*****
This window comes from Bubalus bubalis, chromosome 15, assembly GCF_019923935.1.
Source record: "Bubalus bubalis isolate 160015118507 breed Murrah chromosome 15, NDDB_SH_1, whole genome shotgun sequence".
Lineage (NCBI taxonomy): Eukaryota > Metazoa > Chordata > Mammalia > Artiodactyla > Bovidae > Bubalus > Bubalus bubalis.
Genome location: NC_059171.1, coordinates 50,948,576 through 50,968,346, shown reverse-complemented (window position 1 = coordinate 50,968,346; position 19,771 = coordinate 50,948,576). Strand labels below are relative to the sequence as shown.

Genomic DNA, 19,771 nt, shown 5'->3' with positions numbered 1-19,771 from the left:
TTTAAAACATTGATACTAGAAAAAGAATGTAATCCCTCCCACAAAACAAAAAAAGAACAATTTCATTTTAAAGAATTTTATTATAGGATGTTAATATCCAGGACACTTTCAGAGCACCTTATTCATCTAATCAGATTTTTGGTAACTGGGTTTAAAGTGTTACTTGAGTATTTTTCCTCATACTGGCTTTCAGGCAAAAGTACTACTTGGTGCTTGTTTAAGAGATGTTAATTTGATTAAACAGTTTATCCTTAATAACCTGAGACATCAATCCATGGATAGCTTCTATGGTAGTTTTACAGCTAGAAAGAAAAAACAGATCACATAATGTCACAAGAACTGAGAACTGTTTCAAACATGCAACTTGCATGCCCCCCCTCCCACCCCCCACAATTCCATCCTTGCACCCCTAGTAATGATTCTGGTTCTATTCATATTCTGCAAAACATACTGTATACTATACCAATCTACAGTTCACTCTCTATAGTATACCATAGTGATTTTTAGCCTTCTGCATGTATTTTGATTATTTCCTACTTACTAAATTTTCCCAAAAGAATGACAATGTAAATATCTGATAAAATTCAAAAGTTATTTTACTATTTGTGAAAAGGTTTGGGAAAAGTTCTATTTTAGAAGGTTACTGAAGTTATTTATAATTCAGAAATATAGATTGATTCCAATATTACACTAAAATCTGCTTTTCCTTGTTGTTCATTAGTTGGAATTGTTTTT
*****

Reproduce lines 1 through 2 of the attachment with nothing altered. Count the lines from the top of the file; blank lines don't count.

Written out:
This window comes from Bubalus bubalis, chromosome 15, assembly GCF_019923935.1.
Source record: "Bubalus bubalis isolate 160015118507 breed Murrah chromosome 15, NDDB_SH_1, whole genome shotgun sequence".